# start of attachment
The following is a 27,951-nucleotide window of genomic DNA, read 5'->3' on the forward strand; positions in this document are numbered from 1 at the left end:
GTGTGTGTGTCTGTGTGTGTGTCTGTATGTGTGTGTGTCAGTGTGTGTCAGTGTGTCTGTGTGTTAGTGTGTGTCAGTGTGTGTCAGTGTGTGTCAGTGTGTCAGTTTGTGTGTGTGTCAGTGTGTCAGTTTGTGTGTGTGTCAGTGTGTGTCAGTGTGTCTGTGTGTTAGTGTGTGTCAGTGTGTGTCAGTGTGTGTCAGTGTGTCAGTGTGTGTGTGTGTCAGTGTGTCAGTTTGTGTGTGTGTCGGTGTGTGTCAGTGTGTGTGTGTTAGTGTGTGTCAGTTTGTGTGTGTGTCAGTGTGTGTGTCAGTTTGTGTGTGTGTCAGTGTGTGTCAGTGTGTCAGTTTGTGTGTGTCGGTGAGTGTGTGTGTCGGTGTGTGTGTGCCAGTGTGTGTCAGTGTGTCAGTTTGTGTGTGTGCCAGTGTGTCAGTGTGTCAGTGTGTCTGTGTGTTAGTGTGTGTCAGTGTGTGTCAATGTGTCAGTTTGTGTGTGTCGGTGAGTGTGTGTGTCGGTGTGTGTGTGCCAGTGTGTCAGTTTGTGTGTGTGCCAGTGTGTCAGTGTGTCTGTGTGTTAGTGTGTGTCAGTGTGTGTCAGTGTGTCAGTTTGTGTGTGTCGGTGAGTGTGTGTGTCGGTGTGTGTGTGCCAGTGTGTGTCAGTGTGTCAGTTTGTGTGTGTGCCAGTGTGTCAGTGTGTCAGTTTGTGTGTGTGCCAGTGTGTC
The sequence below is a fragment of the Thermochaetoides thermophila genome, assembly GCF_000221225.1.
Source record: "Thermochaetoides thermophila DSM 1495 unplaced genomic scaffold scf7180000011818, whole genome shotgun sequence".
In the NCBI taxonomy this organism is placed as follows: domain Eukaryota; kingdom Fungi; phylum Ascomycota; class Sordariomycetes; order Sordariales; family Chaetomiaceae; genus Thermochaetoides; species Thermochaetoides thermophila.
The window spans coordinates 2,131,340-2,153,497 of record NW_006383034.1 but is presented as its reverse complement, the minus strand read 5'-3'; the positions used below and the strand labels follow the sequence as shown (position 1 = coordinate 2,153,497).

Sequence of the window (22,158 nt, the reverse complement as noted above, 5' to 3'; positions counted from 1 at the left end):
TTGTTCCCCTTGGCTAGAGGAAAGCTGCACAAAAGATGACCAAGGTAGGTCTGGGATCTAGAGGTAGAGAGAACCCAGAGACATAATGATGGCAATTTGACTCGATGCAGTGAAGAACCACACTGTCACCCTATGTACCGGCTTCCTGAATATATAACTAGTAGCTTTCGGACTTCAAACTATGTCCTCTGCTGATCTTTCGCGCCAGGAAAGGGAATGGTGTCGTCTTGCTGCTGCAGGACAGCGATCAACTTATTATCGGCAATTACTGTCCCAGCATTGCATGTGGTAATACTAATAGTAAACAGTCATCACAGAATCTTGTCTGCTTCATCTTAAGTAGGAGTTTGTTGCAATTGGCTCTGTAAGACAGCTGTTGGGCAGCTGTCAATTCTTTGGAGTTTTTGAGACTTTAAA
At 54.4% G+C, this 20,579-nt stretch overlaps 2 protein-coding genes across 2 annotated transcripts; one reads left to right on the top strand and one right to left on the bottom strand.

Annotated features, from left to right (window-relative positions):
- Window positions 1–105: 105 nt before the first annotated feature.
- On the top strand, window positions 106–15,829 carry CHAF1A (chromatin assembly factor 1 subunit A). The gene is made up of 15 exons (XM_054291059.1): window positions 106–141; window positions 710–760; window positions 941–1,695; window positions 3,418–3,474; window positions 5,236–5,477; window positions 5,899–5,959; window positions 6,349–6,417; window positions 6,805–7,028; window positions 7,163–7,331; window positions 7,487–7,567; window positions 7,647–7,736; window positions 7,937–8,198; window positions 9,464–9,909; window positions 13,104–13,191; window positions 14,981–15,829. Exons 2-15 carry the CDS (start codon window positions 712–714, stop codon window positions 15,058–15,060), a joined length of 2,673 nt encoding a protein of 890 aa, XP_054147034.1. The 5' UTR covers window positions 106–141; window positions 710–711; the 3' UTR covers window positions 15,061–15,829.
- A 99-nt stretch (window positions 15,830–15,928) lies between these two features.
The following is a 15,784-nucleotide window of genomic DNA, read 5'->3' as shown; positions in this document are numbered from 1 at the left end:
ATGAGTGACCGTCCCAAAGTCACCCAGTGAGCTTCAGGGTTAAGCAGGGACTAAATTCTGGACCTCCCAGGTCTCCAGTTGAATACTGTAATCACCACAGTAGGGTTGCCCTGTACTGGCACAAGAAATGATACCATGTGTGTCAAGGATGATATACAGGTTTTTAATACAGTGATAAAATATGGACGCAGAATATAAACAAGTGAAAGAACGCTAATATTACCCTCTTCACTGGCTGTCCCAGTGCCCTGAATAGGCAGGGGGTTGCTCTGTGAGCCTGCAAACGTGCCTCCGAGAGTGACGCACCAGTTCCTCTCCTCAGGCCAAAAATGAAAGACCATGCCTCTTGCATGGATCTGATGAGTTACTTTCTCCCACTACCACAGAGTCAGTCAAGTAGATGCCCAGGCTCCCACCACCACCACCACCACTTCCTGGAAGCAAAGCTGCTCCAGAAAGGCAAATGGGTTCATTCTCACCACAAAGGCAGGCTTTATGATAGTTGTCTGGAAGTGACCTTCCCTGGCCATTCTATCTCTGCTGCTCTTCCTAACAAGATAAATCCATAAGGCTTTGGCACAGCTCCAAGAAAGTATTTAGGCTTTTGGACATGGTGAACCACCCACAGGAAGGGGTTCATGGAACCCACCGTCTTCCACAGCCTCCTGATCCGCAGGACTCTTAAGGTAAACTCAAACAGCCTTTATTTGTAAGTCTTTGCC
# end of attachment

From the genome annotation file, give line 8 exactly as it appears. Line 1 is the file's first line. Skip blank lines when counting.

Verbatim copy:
TTGTTCCCCTTGGCTAGAGGAAAGCTGCACAAAAGATGACCAAGGTAGGTCTGGGATCTAGAGGTAGAGAGAACCCAGAGACATAATGATGGCAATTTGACTCGATGCAGTGAAGAACCACACTGTCACCCTATGTACCGGCTTCCTGAATATATAACTAGTAGCTTTCGGACTTCAAACTATGTCCTCTGCTGATCTTTCGCGCCAGGAAAGGGAATGGTGTCGTCTTGCTGCTGCAGGACAGCGATCAACTTATTATCGGCAATTACTGTCCCAGCATTGCATGTGGTAATACTAATAGTAAACAGTCATCACAGAATCTTGTCTGCTTCATCTTAAGTAGGAGTTTGTTGCAATTGGCTCTGTAAGACAGCTGTTGGGCAGCTGTCAATTCTTTGGAGTTTTTGAGACTTTAAA